Leadership Style Changes over the Centuries for Project Managers
"The greatest leader is not necessarily the one who does the greatest things. He is the one that gets the people to do the greatest things." Ronald Reagan
"Leadership is lifting a person's vision to high sights, the raising of a person's performance to a higher standard, the building of a personality beyond its normal limitations." Peter Drucker
To successfully run a project and see it to completion depends upon how well a project team and task are managed. A leader or Project Manager is someone who turns around a situation from the first spark of ideation to the successful achievement of project goal. In order to create something from an initial idea to a concrete product mainly rests on the Project Manger's leadership qualities. There are various theories on leadership styles and how it affects the project and its team. Generally speaking there are different types of leadership skills and how to use them effectively for a project lies in the hands of the project manager's discretionary capacity.
Whatever type of leadership style project managers use to achieve their final result, eventually it depends on the situation, task and team mindset. Good leadership styles are those that encourage seamless changes which are adaptable and inspirational for the team.
Leadership Theories Explored So Far
1. Lewin's Leadership Style - 1930s
In the 1930s Psychologist Kurt Lewin laid out the framework upon which the later leadership theories have been founded. Lewin emphasized that leadership was based on three main styles.
- Autocratic Leadership
- Democratic Leadership
- Laissez-faire Leadership
In these three styles of leadership the manager being the decision maker decides how he would approach the final decision making.
Autocratic leadership is about making decisions without the team members being involved and merely stating an ultimatum to them.
Democratic leadership is open towards involving the team members through the decision-making process while retaining the final verdict with the leader.
Laissez-faire leadership provides lots of freedom to the team for being actively involved in decision-making process. But this form of leadership might backfire if there is sloppy team management.
2. Leadership Explained with Blake-Mouton Management Grid - 1964
It was first published in 1964 where a choice between people and product decides the leadership style. The Grid had two distinct styles: People-Oriented Style and Task-Oriented Style. Project Managers make the decision on where they will place the importance- people or task. On XY axis of results and people, the grid lists five types of team managing:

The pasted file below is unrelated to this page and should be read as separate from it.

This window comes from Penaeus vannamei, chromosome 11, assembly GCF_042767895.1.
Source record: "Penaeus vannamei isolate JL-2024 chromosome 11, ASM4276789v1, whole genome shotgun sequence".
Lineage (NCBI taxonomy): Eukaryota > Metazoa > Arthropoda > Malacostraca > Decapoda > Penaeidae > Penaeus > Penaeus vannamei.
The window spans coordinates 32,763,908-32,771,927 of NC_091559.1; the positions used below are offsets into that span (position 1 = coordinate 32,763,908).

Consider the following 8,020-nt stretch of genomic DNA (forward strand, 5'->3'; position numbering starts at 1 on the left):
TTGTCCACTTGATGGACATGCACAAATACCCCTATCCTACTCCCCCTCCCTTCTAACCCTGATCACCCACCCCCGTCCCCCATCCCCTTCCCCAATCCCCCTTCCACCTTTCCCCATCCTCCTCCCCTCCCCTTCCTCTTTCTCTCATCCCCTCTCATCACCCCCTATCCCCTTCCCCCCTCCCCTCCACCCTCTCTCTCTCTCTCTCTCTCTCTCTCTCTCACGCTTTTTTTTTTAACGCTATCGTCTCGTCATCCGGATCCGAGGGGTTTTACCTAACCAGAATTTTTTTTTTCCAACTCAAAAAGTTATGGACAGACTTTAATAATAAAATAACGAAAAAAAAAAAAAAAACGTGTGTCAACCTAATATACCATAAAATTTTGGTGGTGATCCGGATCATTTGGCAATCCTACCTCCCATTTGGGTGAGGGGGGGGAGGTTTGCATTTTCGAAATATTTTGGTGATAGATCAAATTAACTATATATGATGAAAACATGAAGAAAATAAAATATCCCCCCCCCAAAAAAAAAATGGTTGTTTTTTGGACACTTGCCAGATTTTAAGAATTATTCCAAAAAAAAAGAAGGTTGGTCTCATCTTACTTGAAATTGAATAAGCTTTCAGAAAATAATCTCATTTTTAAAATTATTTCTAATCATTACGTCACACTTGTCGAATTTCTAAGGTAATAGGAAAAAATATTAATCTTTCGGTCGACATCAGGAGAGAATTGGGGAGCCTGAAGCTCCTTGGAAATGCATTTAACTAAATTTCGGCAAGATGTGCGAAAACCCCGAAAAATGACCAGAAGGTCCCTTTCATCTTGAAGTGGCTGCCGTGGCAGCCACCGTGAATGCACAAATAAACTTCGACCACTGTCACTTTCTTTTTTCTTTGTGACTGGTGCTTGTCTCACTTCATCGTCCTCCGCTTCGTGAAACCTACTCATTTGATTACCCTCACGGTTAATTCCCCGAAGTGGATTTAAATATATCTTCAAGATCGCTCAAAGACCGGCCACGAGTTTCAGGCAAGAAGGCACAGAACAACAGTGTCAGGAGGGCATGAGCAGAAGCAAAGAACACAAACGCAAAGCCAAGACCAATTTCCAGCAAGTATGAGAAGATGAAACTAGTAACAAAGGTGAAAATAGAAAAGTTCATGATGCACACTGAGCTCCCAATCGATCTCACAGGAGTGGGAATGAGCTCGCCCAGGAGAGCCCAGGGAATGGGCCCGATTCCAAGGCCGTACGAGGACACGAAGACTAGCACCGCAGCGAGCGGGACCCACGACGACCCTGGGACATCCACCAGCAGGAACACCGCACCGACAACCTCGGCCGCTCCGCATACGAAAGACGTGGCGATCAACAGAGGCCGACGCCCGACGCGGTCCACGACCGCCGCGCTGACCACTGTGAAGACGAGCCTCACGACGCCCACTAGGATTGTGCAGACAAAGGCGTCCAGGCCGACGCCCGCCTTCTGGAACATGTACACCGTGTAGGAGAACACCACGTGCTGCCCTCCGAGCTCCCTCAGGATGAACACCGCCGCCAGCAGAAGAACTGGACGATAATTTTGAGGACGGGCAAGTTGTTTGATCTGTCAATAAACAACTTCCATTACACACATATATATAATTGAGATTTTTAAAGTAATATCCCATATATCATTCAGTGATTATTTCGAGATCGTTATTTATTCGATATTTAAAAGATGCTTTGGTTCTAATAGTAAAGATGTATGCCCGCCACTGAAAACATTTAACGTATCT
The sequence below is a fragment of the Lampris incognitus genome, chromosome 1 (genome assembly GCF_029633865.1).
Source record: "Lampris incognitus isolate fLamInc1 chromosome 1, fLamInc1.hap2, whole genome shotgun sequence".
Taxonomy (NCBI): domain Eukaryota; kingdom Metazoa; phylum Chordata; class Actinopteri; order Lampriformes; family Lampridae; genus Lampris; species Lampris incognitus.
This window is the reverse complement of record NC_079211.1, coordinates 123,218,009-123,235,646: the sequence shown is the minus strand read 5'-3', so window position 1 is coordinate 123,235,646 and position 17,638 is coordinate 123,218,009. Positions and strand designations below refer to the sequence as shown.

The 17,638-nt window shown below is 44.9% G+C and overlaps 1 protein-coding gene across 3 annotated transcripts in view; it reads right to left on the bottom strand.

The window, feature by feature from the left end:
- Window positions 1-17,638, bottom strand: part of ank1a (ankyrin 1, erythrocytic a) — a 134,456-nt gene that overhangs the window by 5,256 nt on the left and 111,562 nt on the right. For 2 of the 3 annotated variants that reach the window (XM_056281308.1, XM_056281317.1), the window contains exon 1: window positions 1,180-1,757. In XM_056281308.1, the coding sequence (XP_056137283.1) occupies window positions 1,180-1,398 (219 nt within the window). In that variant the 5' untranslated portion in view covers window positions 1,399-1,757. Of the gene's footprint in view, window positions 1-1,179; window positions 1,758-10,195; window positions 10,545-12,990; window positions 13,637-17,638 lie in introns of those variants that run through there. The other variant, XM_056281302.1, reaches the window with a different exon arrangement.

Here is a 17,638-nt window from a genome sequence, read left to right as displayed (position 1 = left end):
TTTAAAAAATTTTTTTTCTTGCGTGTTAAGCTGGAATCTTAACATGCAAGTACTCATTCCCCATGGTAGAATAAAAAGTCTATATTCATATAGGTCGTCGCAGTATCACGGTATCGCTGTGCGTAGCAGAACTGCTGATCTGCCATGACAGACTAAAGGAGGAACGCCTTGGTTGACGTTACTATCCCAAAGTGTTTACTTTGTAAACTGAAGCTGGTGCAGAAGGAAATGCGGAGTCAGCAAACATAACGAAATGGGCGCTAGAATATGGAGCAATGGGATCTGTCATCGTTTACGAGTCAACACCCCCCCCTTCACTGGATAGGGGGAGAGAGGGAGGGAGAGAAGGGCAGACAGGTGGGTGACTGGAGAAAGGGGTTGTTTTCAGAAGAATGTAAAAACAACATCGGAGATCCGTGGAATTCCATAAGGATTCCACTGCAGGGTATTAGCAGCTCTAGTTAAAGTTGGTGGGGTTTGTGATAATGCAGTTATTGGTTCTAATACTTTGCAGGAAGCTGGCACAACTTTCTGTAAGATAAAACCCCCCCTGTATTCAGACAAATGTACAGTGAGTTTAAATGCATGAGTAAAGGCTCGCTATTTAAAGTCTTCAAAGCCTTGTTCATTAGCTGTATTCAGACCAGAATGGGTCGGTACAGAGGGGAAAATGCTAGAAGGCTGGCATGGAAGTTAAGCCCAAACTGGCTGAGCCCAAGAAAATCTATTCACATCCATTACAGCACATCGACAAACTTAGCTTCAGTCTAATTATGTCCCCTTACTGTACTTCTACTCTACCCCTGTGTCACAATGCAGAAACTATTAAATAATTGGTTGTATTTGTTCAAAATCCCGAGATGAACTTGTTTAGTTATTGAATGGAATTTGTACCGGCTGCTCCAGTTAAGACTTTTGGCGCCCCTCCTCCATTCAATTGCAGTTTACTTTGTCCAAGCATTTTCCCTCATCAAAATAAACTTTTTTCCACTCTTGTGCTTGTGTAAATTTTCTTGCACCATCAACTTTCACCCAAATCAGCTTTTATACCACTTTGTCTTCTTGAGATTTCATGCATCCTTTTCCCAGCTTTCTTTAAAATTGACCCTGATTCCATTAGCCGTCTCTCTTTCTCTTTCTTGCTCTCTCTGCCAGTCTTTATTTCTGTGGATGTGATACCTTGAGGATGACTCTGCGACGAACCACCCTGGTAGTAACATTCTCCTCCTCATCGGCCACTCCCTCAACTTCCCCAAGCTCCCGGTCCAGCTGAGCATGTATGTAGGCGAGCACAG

- Impoverished Managing is low on results and low on people
- Country Club Managing is high on people and low on results
- Authority-Compliance Managing is high on results and low on people
- Middle-of-the-Road Managing is medium on results and medium on people
- eam Leadership is high on results and high on people
Manager's Maturity Level
|Best Suited Leadership Style|
|Low Maturity; Low Skills||Telling or Directing|
|Medium Maturity; Low Skills||Selling or Coaching|
|Medium Maturity; Medium Skills||Participating or Supporting|
|High Maturity; High Skills||Delegating|
3. Path-Goal Theory - 1971
Psychologist Robert House developed this theory wherein the choice of four types of leadership is based on the situations. The four types of leadership are:
- Supportive leadership
- Directive leadership
- Participative leadership
- Achievement-oriented leadership
Managers with the above leadership styles help their team to relate to the project and achieve goals, overcome their obstacles to the goals and rewards them on successful completion of project tasks.
4. Six Emotional Leadership Styles - 2002
Daniel Goleman, Richard Boyatzis and Annie McKee brought forth the six emotional leadership styles in their book "Primal Leadership" published in 2002. These leadership types are based on the situation and how to manage personnel involved in the project. The six types of emotional leaderships are:
- Visionary leader
- Coaching leader
- Affiliate leader
- Democratic leader
- Pace-setting leader
- Commanding leader
5. The Leadership Style of Flamholtz and Randle - 2007
The Leadership Style Matrix expounded by Eric Flamholtz and Yvonne Randle in their book titled "Growing Pains" in 2007 is based on a team's ability to work on their own and be trainable or programmable. These leadership qualities fall under the four quadrants and they are:
Quadrant 1: High Programmability/Low Job Autonomy which leads to two leadership styles: Autocratic and Benevolent Autocratic
Quadrant 2: High Programmability/High Job Autonomy which leads to Consultative and Participative leaderships
Quadrant 3: Low Programmability /Low Job Autonomy which also leads to Consultative and Participative leaderships
Quadrant 4: Low Programmability/High Job Autonomy which leads to Consensus and Laissez-faire leadership styles.
There are many different leadership style theories which project managers should be aware of in order to ascertain the right leadership based on the situation, team and project. It is also important for the managers who take the Project Management Certification to be aware of their team's learning and task handling competency. PMP Certified Project Manager can learn some of these styles experientially or by increasing their self-awareness of their own leading style.